As Jet Airways stumbles, its competition will certainly seek short-term gains, taking advantage of the spurt in demand. This is a predictable and common behaviour when a major competitor or set of competitors succumb suddenly to debilitating pressures. Brands must, however, consider investing in a Bro Code, standing in unity with a fallen brother, especially when the circumstances are generic or accidental. In the long run, this will help sustain the dynamics of the category, securing sustainable demand and the continuing trust of customers.
Bro Code is, of course, the friendship etiquette followed by men, coined famously by TV star Barney Stinson. It thrives on an unwritten set of rules, prioritising the values of brotherhood over opportunistic pursuits. A happy version of OMERTA, the code of silence of the Mafia, made famous in the Godfather series.Â It can be adapted easily for brands, the sustainability of categories overriding lucrative but eventually-damaging individualistic gains. Interestingly, this is a smart and not magnanimous view, in an era when the environment of trust can rapidly degenerate. Driven largely by the rampant reach of social media and the opinion-happy state of the modern digital citizen.
A fine anecdote I must share is actually from the 1970s, when Clarion Advertising was going through its darkest days, due to union-led instability. The legendary Subhas Ghosal, then leading HTA, issued a mandate that his company would not poach any business from them, believing firmly that strong competition was essential for the growth of the advertising industry. In modern times, many industries are facing fundamental crisis situations, rendering one or more players severely damaged. Boeing is a prominent case with the Max 8 debacle, this could have easily occurred to Airbus as well. Telecom in India is facing a mammoth crisis with both BSNL and Vodafone-Idea bearing the brunt. In the world of e-commerce and food technology, such cyclical aberrations do occur, leading to massive layoffs and stunted operations. The cases mentioned are usually to do with industry-level issues, not isolated mismanagement or misguided intentions of promoters, like the Volkswagen emission case or Nirav Modi.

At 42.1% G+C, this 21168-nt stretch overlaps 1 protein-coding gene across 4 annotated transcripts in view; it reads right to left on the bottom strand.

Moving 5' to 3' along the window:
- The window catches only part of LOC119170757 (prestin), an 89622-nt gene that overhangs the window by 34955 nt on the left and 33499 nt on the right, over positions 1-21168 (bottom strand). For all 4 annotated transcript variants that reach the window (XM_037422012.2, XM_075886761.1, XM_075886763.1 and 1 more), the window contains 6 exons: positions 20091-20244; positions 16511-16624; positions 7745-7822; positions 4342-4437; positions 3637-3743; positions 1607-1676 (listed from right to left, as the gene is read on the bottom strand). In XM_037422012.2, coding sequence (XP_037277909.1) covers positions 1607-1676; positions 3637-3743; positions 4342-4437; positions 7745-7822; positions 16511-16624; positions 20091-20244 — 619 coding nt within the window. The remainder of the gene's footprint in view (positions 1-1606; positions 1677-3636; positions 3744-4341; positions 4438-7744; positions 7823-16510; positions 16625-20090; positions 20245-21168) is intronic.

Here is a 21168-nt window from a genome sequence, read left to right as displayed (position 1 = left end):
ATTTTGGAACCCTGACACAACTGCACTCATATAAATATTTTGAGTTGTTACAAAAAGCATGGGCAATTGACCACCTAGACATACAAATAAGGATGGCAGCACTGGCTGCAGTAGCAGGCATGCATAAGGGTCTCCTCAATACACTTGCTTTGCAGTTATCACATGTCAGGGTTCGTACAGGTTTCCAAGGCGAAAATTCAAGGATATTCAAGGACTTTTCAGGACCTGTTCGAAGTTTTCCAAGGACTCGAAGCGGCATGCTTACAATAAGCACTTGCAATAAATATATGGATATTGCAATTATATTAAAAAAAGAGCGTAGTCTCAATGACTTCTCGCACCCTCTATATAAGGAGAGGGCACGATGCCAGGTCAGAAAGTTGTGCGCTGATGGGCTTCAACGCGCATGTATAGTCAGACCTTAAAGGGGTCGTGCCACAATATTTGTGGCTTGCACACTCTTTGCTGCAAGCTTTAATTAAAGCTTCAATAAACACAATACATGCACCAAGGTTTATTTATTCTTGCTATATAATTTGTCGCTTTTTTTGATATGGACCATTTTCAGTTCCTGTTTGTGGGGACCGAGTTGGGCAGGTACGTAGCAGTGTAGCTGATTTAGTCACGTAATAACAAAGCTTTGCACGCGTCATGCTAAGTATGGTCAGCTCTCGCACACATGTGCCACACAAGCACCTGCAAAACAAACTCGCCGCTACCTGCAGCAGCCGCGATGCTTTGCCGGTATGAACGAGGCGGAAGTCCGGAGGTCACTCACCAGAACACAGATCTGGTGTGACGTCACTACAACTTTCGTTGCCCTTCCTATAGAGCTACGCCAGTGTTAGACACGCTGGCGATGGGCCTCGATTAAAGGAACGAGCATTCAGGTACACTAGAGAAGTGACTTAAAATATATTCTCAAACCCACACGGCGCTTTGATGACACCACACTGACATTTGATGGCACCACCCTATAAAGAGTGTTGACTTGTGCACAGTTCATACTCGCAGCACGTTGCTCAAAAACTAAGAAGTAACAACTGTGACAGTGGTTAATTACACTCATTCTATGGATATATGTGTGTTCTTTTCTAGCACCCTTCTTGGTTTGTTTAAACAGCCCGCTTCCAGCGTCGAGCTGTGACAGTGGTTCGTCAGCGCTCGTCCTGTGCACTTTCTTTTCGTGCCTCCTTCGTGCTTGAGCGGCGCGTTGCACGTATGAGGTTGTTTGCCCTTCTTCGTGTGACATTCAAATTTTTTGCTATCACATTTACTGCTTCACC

So, what must the Bro Code be for brands of our times? Â Quite honestly, a series of dos and donâ€™ts that must be followed by policy, unconnected to the short-term provocations. The first element of this code must be an embargo on public shaming, in communication or in trade practices. Just as competing carriers should not malign Jet or charge exceptional fares, Airbus and Embraer should not be proactively capitalising on the negative equity of Boeing by undercutting or any such means. Instead, at every public point of contact, there should be an expression of due empathy, offering solidarity where advisable, else resisting from degradation. The continued confidence in civil aviation is a necessary foundation for the entire industry, not just Boeing. When Maggi Noodles fell out with the regulator, the competition surprisingly tried to take comparative advantage, an unwise move as a damning indictment could have ruined the category at large.Â
The second element of this code must be tacit or direct collaboration in problem resolution, to whatever extent permissible and ethical. If there is a technical resolution that can be best delivered by a proprietary technique, Airbus must collaborate with Boeing. Any airline offering to fly stranded Jet passengers for the original ticket price would earn enormous plaudits for itself and, of course, the industry at large. If there is ever a rerun of the cola pesticide or chocolate worm allegations, every sensible player must collaborate to undo the perception.
The third element must be corporate practices most notably to do with recruitment and remuneration. As a smart ethical gesture, employees from the destitute organisations, like Jet or BSNL, must be hired by the thriving players at competitive industry salaries, no advantages of duress undercutting must be encouraged. Similar practices with B2B vendors with captive installed capacities seeking a client desperately for input materials.
Finally, a key pillar of this code must come from the employees of these affected organisations. In two ways, the first being a gesture of genuine collaboration, supporting the brand in public and private forums. The second being a whistle-blower wherever necessary, protecting the interests of the brand and the entire industry from the best vantage point. If there is a serious act of negligence or falsehood, that must be highlighted for urgent corrective action.
Due to a combination of compulsion and choice, brands of the day thrive in an environment of active collaboration. The Bro Code is just another way to create a culture of responsible competitors constantly nurturing the interests of the precious market. Â
(Shivaji Dasgupta is the Founder of INEXGRO Brand Advisory and can be reached at: email@example.com)
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